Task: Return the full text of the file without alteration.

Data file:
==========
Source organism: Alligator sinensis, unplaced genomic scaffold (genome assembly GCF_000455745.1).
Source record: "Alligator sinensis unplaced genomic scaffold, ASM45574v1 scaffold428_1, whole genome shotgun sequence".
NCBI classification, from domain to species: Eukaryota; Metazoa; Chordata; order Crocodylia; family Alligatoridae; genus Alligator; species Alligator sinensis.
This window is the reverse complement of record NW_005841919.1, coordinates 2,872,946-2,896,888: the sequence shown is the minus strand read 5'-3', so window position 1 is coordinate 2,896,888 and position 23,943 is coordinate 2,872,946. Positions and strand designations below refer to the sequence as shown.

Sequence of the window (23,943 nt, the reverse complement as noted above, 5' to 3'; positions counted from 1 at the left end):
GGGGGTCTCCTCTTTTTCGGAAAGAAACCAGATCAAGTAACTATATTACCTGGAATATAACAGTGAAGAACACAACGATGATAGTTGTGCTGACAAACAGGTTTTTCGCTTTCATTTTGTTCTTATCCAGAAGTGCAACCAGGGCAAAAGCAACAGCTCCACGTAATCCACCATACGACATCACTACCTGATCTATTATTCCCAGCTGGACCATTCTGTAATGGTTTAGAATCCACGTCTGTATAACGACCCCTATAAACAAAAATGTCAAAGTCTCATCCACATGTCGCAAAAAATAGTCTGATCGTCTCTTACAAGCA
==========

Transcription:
Source organism: Alligator sinensis, unplaced genomic scaffold (genome assembly GCF_000455745.1).
Source record: "Alligator sinensis unplaced genomic scaffold, ASM45574v1 scaffold428_1, whole genome shotgun sequence".
NCBI classification, from domain to species: Eukaryota; Metazoa; Chordata; order Crocodylia; family Alligatoridae; genus Alligator; species Alligator sinensis.
This window is the reverse complement of record NW_005841919.1, coordinates 2,872,946-2,896,888: the sequence shown is the minus strand read 5'-3', so window position 1 is coordinate 2,896,888 and position 23,943 is coordinate 2,872,946. Positions and strand designations below refer to the sequence as shown.

Sequence of the window (23,943 nt, the reverse complement as noted above, 5' to 3'; positions counted from 1 at the left end):
GGGGGTCTCCTCTTTTTCGGAAAGAAACCAGATCAAGTAACTATATTACCTGGAATATAACAGTGAAGAACACAACGATGATAGTTGTGCTGACAAACAGGTTTTTCGCTTTCATTTTGTTCTTATCCAGAAGTGCAACCAGGGCAAAAGCAACAGCTCCACGTAATCCACCATACGACATCACTACCTGATCTATTATTCCCAGCTGGACCATTCTGTAATGGTTTAGAATCCACGTCTGTATAACGACCCCTATAAACAAAAATGTCAAAGTCTCATCCACATGTCGCAAAAAATAGTCTGATCGTCTCTTACAAGCA